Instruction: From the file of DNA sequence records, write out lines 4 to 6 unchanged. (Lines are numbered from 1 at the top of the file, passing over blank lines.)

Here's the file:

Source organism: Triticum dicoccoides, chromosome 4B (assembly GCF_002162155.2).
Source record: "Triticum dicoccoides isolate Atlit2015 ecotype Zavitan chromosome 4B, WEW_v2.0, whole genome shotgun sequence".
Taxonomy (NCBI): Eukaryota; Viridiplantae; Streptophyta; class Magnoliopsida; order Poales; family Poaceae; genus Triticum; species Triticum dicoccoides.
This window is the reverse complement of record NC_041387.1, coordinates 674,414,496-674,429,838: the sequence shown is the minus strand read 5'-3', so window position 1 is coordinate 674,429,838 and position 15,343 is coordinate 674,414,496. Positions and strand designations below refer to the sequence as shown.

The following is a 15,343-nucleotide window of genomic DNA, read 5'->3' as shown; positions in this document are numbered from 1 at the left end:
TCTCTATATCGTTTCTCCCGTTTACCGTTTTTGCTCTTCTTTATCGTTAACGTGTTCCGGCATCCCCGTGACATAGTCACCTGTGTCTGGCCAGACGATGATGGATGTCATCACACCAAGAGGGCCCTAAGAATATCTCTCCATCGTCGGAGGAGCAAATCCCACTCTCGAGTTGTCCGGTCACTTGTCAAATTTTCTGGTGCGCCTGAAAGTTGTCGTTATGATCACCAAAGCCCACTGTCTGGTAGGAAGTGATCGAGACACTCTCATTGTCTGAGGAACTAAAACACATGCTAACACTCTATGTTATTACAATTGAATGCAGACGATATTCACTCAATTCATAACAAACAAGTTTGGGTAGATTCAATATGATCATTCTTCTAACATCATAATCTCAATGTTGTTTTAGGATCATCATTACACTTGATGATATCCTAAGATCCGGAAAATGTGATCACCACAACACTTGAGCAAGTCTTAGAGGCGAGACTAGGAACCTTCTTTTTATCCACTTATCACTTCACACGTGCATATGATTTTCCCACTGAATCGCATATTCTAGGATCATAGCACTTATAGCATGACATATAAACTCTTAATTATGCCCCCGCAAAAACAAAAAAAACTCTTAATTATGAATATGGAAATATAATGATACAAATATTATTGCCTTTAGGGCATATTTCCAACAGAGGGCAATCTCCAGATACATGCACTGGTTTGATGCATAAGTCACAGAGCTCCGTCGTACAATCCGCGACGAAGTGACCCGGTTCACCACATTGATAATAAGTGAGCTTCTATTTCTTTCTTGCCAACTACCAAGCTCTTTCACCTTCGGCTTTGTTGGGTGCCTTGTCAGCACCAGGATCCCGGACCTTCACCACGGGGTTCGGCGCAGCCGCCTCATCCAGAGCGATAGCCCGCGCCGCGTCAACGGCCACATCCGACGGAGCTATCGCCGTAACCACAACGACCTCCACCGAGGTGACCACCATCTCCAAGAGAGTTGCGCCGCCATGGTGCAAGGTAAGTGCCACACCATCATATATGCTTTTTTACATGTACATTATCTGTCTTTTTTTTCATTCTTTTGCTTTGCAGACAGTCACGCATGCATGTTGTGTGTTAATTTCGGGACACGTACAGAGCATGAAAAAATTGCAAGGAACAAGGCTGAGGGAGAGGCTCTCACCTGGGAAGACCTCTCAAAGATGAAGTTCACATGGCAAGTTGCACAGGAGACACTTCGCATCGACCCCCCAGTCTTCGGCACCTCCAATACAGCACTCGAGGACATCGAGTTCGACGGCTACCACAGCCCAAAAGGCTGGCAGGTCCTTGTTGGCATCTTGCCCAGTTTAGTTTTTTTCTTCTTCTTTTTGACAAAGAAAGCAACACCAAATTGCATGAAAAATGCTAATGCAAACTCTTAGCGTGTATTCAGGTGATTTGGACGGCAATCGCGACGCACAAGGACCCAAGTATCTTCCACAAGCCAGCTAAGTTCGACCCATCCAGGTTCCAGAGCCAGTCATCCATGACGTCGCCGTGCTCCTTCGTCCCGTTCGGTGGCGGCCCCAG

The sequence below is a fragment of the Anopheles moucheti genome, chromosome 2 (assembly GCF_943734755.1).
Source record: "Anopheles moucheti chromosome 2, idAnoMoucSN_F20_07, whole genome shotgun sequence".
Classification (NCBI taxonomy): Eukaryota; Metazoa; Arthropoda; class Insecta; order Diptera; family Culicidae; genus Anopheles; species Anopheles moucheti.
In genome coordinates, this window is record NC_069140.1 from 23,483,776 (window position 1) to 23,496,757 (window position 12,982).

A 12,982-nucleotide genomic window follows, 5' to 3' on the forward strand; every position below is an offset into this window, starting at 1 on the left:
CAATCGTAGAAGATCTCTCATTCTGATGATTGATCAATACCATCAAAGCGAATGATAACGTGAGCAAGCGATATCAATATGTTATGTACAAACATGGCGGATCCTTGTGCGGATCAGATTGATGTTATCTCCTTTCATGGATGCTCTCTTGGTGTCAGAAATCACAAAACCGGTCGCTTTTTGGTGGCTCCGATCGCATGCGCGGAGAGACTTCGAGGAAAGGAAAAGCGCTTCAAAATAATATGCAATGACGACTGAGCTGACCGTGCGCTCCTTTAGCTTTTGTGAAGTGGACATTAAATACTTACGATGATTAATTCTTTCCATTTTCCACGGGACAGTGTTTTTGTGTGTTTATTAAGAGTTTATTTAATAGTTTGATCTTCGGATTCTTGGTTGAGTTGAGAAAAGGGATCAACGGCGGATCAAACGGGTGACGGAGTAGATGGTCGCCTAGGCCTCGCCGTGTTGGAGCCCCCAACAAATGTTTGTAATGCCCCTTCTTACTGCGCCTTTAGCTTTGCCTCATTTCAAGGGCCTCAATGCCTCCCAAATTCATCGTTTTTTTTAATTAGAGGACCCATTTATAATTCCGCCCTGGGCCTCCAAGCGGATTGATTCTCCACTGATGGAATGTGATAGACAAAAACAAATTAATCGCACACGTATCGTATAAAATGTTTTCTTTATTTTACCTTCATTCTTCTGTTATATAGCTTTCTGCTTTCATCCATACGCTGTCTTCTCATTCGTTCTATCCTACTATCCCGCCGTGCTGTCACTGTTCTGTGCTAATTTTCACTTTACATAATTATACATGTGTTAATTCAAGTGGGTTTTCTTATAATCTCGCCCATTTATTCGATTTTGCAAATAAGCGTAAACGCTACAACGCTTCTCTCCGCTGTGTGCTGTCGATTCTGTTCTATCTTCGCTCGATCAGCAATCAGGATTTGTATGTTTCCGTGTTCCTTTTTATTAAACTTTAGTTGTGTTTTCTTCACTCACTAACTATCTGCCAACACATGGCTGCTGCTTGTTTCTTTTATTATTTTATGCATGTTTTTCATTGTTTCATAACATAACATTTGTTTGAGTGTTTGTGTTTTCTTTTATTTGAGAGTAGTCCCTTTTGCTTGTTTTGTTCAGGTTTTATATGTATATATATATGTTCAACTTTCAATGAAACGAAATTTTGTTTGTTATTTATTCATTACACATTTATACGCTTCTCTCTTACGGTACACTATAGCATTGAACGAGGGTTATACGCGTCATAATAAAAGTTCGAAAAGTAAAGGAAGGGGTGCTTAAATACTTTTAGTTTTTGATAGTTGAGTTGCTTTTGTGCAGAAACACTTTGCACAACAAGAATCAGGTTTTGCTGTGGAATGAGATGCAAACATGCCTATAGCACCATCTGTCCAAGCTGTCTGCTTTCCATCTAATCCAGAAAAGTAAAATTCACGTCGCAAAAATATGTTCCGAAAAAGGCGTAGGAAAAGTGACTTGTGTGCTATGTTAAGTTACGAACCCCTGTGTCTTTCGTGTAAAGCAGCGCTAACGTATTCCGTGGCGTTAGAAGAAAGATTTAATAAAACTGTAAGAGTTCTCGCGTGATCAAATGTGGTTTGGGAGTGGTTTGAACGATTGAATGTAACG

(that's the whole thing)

This window is the reverse complement of record NC_041387.1, coordinates 674,414,496-674,429,838: the sequence shown is the minus strand read 5'-3', so window position 1 is coordinate 674,429,838 and position 15,343 is coordinate 674,414,496. Positions and strand designations below refer to the sequence as shown.

The following is a 15,343-nucleotide window of genomic DNA, read 5'->3' as shown; positions in this document are numbered from 1 at the left end:
TCTCTATATCGTTTCTCCCGTTTACCGTTTTTGCTCTTCTTTATCGTTAACGTGTTCCGGCATCCCCGTGACATAGTCACCTGTGTCTGGCCAGACGATGATGGATGTCATCACACCAAGAGGGCCCTAAGAATATCTCTCCATCGTCGGAGGAGCAAATCCCACTCTCGAGTTGTCCGGTCACTTGTCAAATTTTCTGGTGCGCCTGAAAGTTGTCGTTATGATCACCAAAGCCCACTGTCTGGTAGGAAGTGATCGAGACACTCTCATTGTCTGAGGAACTAAAACACATGCTAACACTCTATGTTATTACAATTGAATGCAGACGATATTCACTCAATTCATAACAAACAAGTTTGGGTAGATTCAATATGATCATTCTTCTAACATCATAATCTCAATGTTGTTTTAGGATCATCATTACACTTGATGATATCCTAAGATCCGGAAAATGTGATCACCACAACACTTGAGCAAGTCTTAGAGGCGAGACTAGGAACCTTCTTTTTATCCACTTATCACTTCACACGTGCATATGATTTTCCCACTGAATCGCATATTCTAGGATCATAGCACTTATAGCATGACATATAAACTCTTAATTATGCCCCCGCAAAAACAAAAAAAACTCTTAATTATGAATATGGAAATATAATGATACAAATATTATTGCCTTTAGGGCATATTTCCAACAGAGGGCAATCTCCAGATACATGCACTGGTTTGATGCATAAGTCACAGAGCTCCGTCGTACAATCCGCGACGAAGTGACCCGGTTCACCACATTGATAATAAGTGAGCTTCTATTTCTTTCTTGCCAACTACCAAGCTCTTTCACCTTCGGCTTTGTTGGGTGCCTTGTCAGCACCAGGATCCCGGACCTTCACCACGGGGTTCGGCGCAGCCGCCTCATCCAGAGCGATAGCCCGCGCCGCGTCAACGGCCACATCCGACGGAGCTATCGCCGTAACCACAACGACCTCCACCGAGGTGACCACCATCTCCAAGAGAGTTGCGCCGCCATGGTGCAAGGTAAGTGCCACACCATCATATATGCTTTTTTACATGTACATTATCTGTCTTTTTTTTCATTCTTTTGCTTTGCAGACAGTCACGCATGCATGTTGTGTGTTAATTTCGGGACACGTACAGAGCATGAAAAAATTGCAAGGAACAAGGCTGAGGGAGAGGCTCTCACCTGGGAAGACCTCTCAAAGATGAAGTTCACATGGCAAGTTGCACAGGAGACACTTCGCATCGACCCCCCAGTCTTCGGCACCTCCAATACAGCACTCGAGGACATCGAGTTCGACGGCTACCACAGCCCAAAAGGCTGGCAGGTCCTTGTTGGCATCTTGCCCAGTTTAGTTTTTTTCTTCTTCTTTTTGACAAAGAAAGCAACACCAAATTGCATGAAAAATGCTAATGCAAACTCTTAGCGTGTATTCAGGTGATTTGGACGGCAATCGCGACGCACAAGGACCCAAGTATCTTCCACAAGCCAGCTAAGTTCGACCCATCCAGGTTCCAGAGCCAGTCATCCATGACGTCGCCGTGCTCCTTCGTCCCGTTCGGTGGCGGCCCCAG